Contributors
Harris, Sara Elisabeth, Robinson Kurpius, Sharon E, Tracey, Terence, et al.
Created Date
2012

With new trends in drug development and testing, it must be determined whether the current state of balance of ethos (the moral norm) and regula (the legal framework) can successfully protect patients while keeping the door to scientific innovation open. The rise of the Clinician Investigator (CI) in both academic and private research introduces a challenge to the protection of subjects in the conflicting dual role of physician and scientist. Despite the constant evolution of regulation and ethical standards, questions about the roles' combined effectiveness in relation to this challenge persist. Carl Elliot describes the suicide of a patient-subject enrolled …

Contributors
Waddell, Amanda, Robert, Jason S, Ellison, Karin, et al.
Created Date
2012

Over recent decades, euthanasia has been a topic of increasing debate. With legalization of euthanasia in the states of Oregon and Washington and attempted reform in several other U.S. states and nations worldwide, it has become increasingly important to understand the roles and values of helping professionals who might be working with clients considering this option. The current study targeted 85 undergraduate students, 54 doctoral students in counseling psychology, and 53 doctoral-level professionals in psychology to assess both their personal values regarding euthanasia and their willingness to allow a client the autonomy to make a decision about euthanasia. Several factors …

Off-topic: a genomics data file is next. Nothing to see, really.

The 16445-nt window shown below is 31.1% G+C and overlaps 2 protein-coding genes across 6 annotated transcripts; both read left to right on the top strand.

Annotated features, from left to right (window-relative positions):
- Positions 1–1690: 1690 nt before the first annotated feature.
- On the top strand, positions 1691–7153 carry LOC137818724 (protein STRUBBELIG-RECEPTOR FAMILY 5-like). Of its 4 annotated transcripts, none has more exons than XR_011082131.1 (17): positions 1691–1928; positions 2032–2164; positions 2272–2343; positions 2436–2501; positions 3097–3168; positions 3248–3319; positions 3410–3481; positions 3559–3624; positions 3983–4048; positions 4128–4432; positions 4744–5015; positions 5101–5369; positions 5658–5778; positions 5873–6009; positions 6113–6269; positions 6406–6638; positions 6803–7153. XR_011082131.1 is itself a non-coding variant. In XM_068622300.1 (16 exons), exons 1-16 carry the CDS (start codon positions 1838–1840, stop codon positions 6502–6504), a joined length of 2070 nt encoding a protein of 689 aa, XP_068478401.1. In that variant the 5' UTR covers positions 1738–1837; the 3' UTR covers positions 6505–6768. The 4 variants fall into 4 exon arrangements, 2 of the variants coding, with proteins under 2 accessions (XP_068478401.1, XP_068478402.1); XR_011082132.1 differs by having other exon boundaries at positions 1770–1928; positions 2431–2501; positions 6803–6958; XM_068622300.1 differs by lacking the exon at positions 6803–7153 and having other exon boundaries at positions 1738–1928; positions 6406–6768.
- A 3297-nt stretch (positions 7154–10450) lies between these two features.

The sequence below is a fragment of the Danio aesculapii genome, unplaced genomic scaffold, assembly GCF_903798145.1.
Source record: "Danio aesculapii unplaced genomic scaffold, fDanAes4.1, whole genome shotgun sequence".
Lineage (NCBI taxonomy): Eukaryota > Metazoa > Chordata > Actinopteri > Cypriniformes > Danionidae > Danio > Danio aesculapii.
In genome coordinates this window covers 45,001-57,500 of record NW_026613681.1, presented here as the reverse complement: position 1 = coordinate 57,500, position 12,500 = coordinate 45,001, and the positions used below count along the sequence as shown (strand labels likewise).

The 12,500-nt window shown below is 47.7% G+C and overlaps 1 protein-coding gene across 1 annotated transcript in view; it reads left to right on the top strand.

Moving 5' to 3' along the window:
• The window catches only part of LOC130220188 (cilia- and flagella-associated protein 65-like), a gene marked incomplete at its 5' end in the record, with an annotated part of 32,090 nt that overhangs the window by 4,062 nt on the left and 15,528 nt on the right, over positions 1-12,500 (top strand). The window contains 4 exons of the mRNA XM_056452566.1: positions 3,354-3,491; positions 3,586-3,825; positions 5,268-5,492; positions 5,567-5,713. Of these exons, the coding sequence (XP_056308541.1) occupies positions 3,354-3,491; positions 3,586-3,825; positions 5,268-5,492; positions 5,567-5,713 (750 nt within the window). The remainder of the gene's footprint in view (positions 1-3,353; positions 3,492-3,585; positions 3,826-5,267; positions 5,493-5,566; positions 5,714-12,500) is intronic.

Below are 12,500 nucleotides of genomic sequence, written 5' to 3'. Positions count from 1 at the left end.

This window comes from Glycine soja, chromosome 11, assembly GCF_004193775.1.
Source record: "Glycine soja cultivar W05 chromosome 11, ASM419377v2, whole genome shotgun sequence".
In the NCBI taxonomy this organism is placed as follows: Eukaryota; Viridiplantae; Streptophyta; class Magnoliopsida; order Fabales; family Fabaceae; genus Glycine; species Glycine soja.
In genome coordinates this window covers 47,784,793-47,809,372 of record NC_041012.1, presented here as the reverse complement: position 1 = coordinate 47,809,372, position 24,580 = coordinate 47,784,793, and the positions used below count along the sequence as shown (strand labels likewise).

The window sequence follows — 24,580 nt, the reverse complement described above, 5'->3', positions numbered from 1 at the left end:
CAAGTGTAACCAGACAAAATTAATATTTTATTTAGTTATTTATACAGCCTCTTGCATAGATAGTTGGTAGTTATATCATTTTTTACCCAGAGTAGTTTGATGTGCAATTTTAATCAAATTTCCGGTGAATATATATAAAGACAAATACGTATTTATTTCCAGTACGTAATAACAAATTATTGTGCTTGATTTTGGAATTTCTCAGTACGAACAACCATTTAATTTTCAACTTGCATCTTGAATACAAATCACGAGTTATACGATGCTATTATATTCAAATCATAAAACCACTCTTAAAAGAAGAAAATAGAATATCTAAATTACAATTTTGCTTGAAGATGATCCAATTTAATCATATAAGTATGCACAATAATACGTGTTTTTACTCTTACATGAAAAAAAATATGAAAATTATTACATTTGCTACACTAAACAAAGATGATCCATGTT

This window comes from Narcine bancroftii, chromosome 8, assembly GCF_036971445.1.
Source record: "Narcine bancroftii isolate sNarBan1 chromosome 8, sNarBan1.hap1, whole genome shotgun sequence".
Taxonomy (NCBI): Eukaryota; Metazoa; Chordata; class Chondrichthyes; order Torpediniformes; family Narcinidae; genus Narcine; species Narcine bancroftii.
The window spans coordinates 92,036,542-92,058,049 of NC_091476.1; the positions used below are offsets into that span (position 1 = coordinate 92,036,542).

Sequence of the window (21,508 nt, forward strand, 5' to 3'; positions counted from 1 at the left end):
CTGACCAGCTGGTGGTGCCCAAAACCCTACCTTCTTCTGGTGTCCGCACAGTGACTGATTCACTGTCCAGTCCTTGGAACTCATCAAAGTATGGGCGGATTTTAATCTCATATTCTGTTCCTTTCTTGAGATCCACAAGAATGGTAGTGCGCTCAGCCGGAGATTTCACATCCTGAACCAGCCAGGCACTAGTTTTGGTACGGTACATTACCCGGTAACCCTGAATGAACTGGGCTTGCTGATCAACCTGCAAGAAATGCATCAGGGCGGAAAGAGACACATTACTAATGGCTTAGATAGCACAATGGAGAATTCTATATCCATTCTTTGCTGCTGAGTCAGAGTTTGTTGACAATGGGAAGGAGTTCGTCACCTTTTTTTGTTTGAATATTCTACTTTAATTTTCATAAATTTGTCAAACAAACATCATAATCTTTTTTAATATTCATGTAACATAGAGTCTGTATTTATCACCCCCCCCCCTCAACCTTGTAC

Contributors
Bevacqua, Frank, Robinson-Kurpius, Sharon, Kinnier, Richard, et al.
Created Date
2011

Recently, philosophers have charged that Aristotelian-based virtue theories are empirically inadequate because the conception of character in which they are grounded is largely unfounded by findings in psychology. These philosophers argue in favor of situationism, the theory from social psychology that situational rather than dispositional differences among individuals are in large part responsible for human behavior. Situationists dispute the existence of traits that remain consistent across time and diverse situations and argue that features of situations can better explain and predict human behavior. After analyzing the psychological literature and historical cases put forth as evidence for situationism as well as …

Contributors
Valadez, Mayra Lizette, Calhoun, Cheshire, Walker, Margaret U, et al.
Created Date
2012